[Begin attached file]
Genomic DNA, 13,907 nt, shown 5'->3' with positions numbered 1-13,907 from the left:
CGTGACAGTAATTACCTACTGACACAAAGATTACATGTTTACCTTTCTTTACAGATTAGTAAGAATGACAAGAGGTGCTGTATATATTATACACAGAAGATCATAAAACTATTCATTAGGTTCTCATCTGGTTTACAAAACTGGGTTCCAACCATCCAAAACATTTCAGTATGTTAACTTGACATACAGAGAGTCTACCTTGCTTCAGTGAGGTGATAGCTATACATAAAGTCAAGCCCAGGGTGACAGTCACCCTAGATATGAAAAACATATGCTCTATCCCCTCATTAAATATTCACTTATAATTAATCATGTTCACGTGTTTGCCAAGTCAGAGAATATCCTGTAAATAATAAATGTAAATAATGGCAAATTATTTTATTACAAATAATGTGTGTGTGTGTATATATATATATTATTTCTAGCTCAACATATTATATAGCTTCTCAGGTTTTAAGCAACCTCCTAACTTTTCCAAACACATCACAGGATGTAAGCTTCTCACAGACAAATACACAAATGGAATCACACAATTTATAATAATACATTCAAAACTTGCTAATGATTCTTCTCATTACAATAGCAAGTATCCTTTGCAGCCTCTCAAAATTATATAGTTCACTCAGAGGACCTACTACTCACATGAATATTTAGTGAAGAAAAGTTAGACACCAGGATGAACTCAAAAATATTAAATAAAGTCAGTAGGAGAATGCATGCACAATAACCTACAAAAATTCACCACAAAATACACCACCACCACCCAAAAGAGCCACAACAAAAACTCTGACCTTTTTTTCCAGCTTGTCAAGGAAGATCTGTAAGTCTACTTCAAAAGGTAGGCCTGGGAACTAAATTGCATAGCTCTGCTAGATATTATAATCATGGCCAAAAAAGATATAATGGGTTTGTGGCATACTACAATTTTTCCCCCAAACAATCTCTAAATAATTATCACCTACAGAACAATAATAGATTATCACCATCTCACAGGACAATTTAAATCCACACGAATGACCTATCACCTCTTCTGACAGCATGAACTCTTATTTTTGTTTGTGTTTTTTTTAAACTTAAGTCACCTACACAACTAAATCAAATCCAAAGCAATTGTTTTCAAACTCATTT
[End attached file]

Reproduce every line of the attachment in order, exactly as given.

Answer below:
Genomic DNA, 13,907 nt, shown 5'->3' with positions numbered 1-13,907 from the left:
CGTGACAGTAATTACCTACTGACACAAAGATTACATGTTTACCTTTCTTTACAGATTAGTAAGAATGACAAGAGGTGCTGTATATATTATACACAGAAGATCATAAAACTATTCATTAGGTTCTCATCTGGTTTACAAAACTGGGTTCCAACCATCCAAAACATTTCAGTATGTTAACTTGACATACAGAGAGTCTACCTTGCTTCAGTGAGGTGATAGCTATACATAAAGTCAAGCCCAGGGTGACAGTCACCCTAGATATGAAAAACATATGCTCTATCCCCTCATTAAATATTCACTTATAATTAATCATGTTCACGTGTTTGCCAAGTCAGAGAATATCCTGTAAATAATAAATGTAAATAATGGCAAATTATTTTATTACAAATAATGTGTGTGTGTGTATATATATATATTATTTCTAGCTCAACATATTATATAGCTTCTCAGGTTTTAAGCAACCTCCTAACTTTTCCAAACACATCACAGGATGTAAGCTTCTCACAGACAAATACACAAATGGAATCACACAATTTATAATAATACATTCAAAACTTGCTAATGATTCTTCTCATTACAATAGCAAGTATCCTTTGCAGCCTCTCAAAATTATATAGTTCACTCAGAGGACCTACTACTCACATGAATATTTAGTGAAGAAAAGTTAGACACCAGGATGAACTCAAAAATATTAAATAAAGTCAGTAGGAGAATGCATGCACAATAACCTACAAAAATTCACCACAAAATACACCACCACCACCCAAAAGAGCCACAACAAAAACTCTGACCTTTTTTTCCAGCTTGTCAAGGAAGATCTGTAAGTCTACTTCAAAAGGTAGGCCTGGGAACTAAATTGCATAGCTCTGCTAGATATTATAATCATGGCCAAAAAAGATATAATGGGTTTGTGGCATACTACAATTTTTCCCCCAAACAATCTCTAAATAATTATCACCTACAGAACAATAATAGATTATCACCATCTCACAGGACAATTTAAATCCACACGAATGACCTATCACCTCTTCTGACAGCATGAACTCTTATTTTTGTTTGTGTTTTTTTTAAACTTAAGTCACCTACACAACTAAATCAAATCCAAAGCAATTGTTTTCAAACTCATTT